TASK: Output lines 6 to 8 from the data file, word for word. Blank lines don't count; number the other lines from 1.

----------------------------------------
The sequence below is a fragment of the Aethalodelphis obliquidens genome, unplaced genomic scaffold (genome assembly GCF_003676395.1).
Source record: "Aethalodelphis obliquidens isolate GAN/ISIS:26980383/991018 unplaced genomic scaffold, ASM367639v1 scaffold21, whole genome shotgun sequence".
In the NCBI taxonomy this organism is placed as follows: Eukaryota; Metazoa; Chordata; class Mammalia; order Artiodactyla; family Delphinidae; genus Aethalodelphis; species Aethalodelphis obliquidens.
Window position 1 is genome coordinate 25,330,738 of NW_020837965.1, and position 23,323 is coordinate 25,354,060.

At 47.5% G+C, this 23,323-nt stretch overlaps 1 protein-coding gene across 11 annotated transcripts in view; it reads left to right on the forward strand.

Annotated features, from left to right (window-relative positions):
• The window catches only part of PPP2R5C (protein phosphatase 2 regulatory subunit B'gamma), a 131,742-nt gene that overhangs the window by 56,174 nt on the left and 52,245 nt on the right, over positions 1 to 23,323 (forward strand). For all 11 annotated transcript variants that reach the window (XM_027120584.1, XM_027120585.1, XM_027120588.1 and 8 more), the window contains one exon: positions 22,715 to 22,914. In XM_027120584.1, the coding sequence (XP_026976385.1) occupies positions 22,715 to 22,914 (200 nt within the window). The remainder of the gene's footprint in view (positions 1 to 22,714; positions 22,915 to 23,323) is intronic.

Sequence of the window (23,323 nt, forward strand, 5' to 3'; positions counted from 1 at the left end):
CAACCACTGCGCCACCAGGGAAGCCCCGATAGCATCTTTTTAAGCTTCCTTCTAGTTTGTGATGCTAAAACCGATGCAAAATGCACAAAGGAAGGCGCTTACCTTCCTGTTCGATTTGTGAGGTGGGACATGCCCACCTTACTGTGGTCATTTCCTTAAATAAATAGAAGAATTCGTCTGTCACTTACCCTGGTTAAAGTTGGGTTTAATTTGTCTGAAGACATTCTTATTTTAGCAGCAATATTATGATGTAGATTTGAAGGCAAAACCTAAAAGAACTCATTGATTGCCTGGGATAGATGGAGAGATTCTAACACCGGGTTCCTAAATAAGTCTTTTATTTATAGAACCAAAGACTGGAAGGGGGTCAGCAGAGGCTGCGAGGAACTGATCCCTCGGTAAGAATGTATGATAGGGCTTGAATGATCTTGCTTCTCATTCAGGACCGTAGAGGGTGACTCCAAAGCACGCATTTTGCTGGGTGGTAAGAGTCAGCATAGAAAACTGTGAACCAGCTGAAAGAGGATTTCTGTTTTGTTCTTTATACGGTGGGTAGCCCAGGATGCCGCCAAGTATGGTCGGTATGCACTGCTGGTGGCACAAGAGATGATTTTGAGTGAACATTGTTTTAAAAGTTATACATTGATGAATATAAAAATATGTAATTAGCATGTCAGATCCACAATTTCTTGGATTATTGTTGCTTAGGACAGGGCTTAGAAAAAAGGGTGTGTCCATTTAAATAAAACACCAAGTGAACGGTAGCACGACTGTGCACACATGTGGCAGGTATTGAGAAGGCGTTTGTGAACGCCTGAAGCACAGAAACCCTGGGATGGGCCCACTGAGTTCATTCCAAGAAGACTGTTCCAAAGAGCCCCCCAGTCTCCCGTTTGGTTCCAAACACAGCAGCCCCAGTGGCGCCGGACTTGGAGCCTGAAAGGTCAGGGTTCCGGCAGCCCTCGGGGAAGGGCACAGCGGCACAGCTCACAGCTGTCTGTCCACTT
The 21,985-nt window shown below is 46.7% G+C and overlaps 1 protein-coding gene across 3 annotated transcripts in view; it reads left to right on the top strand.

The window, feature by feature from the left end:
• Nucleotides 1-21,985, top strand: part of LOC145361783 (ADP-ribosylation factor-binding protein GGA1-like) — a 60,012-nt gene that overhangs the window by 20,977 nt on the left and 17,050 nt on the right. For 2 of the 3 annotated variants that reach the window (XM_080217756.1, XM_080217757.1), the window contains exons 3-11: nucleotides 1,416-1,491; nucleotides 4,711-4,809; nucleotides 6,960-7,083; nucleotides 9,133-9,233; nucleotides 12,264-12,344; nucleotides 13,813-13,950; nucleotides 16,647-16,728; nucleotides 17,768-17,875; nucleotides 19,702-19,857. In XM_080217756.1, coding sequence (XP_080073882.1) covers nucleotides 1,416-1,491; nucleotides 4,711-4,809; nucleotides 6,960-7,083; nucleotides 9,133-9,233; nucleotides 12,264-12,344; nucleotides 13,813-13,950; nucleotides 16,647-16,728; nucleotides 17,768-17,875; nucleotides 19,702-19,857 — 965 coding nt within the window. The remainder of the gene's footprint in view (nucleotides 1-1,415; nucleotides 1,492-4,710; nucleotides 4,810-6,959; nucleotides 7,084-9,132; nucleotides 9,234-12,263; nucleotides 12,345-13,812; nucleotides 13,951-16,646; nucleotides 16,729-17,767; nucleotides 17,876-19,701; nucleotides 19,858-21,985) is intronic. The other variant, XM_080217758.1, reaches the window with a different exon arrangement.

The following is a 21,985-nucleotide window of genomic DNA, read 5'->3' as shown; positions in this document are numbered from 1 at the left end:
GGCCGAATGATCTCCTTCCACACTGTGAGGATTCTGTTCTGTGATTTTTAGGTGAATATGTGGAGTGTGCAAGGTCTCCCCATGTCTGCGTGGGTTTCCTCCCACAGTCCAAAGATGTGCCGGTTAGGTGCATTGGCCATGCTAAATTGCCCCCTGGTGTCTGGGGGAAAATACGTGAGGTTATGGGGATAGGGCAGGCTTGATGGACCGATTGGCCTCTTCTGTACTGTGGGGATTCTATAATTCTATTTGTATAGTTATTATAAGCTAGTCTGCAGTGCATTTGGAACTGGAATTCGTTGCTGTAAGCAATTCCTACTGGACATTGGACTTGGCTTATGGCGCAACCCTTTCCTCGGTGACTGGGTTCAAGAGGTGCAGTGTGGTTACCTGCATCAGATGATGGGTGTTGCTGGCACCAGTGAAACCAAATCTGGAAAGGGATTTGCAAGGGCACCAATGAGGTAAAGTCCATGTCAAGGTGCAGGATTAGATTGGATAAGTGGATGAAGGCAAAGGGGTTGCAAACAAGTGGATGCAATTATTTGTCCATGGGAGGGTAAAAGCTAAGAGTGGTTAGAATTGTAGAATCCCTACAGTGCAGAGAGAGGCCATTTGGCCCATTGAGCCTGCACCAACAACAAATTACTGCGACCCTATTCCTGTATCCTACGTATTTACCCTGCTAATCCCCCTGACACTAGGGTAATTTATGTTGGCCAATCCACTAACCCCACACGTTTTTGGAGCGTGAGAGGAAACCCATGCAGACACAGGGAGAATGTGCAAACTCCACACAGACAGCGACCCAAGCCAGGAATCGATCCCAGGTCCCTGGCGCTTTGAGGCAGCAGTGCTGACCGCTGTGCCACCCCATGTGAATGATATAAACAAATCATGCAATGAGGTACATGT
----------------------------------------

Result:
Annotated features, from left to right (window-relative positions):
• The window catches only part of PPP2R5C (protein phosphatase 2 regulatory subunit B'gamma), a 131,742-nt gene that overhangs the window by 56,174 nt on the left and 52,245 nt on the right, over positions 1 to 23,323 (forward strand). For all 11 annotated transcript variants that reach the window (XM_027120584.1, XM_027120585.1, XM_027120588.1 and 8 more), the window contains one exon: positions 22,715 to 22,914. In XM_027120584.1, the coding sequence (XP_026976385.1) occupies positions 22,715 to 22,914 (200 nt within the window). The remainder of the gene's footprint in view (positions 1 to 22,714; positions 22,915 to 23,323) is intronic.

Sequence of the window (23,323 nt, forward strand, 5' to 3'; positions counted from 1 at the left end):